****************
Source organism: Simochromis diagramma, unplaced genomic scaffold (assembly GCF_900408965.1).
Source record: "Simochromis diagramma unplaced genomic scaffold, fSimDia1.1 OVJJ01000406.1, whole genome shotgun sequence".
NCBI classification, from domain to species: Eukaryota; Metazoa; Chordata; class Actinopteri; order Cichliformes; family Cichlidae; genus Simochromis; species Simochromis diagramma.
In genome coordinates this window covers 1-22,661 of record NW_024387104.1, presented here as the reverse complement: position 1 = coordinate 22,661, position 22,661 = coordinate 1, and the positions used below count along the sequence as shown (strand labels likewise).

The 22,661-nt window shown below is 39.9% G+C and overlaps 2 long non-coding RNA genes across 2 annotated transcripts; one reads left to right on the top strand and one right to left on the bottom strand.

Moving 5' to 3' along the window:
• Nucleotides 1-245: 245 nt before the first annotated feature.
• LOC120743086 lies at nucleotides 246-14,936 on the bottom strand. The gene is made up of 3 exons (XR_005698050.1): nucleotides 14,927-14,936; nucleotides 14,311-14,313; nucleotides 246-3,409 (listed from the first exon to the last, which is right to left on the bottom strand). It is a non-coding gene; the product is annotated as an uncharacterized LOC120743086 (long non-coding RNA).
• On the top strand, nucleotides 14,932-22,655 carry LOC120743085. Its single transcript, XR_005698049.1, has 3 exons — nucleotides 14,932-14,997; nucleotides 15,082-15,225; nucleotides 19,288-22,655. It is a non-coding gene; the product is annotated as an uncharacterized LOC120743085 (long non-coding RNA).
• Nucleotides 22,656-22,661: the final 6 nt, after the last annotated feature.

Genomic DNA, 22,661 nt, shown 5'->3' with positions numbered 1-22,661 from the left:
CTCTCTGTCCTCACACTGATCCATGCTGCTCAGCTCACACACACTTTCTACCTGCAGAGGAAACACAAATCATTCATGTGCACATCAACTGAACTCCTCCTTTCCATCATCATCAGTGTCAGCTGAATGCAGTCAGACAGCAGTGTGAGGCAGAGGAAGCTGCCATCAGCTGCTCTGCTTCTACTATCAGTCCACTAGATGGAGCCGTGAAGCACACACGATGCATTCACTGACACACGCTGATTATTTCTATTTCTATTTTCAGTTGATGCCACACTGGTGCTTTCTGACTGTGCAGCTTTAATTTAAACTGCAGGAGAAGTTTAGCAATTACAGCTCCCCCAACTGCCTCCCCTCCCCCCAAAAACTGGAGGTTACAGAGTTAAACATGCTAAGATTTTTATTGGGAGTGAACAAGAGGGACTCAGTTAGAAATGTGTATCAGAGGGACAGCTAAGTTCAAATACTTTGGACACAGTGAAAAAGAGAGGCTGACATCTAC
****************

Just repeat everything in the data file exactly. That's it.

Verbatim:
Source organism: Simochromis diagramma, unplaced genomic scaffold (assembly GCF_900408965.1).
Source record: "Simochromis diagramma unplaced genomic scaffold, fSimDia1.1 OVJJ01000406.1, whole genome shotgun sequence".
NCBI classification, from domain to species: Eukaryota; Metazoa; Chordata; class Actinopteri; order Cichliformes; family Cichlidae; genus Simochromis; species Simochromis diagramma.
In genome coordinates this window covers 1-22,661 of record NW_024387104.1, presented here as the reverse complement: position 1 = coordinate 22,661, position 22,661 = coordinate 1, and the positions used below count along the sequence as shown (strand labels likewise).

The 22,661-nt window shown below is 39.9% G+C and overlaps 2 long non-coding RNA genes across 2 annotated transcripts; one reads left to right on the top strand and one right to left on the bottom strand.

Moving 5' to 3' along the window:
• Nucleotides 1-245: 245 nt before the first annotated feature.
• LOC120743086 lies at nucleotides 246-14,936 on the bottom strand. The gene is made up of 3 exons (XR_005698050.1): nucleotides 14,927-14,936; nucleotides 14,311-14,313; nucleotides 246-3,409 (listed from the first exon to the last, which is right to left on the bottom strand). It is a non-coding gene; the product is annotated as an uncharacterized LOC120743086 (long non-coding RNA).
• On the top strand, nucleotides 14,932-22,655 carry LOC120743085. Its single transcript, XR_005698049.1, has 3 exons — nucleotides 14,932-14,997; nucleotides 15,082-15,225; nucleotides 19,288-22,655. It is a non-coding gene; the product is annotated as an uncharacterized LOC120743085 (long non-coding RNA).
• Nucleotides 22,656-22,661: the final 6 nt, after the last annotated feature.

Genomic DNA, 22,661 nt, shown 5'->3' with positions numbered 1-22,661 from the left:
CTCTCTGTCCTCACACTGATCCATGCTGCTCAGCTCACACACACTTTCTACCTGCAGAGGAAACACAAATCATTCATGTGCACATCAACTGAACTCCTCCTTTCCATCATCATCAGTGTCAGCTGAATGCAGTCAGACAGCAGTGTGAGGCAGAGGAAGCTGCCATCAGCTGCTCTGCTTCTACTATCAGTCCACTAGATGGAGCCGTGAAGCACACACGATGCATTCACTGACACACGCTGATTATTTCTATTTCTATTTTCAGTTGATGCCACACTGGTGCTTTCTGACTGTGCAGCTTTAATTTAAACTGCAGGAGAAGTTTAGCAATTACAGCTCCCCCAACTGCCTCCCCTCCCCCCAAAAACTGGAGGTTACAGAGTTAAACATGCTAAGATTTTTATTGGGAGTGAACAAGAGGGACTCAGTTAGAAATGTGTATCAGAGGGACAGCTAAGTTCAAATACTTTGGACACAGTGAAAAAGAGAGGCTGACATCTAC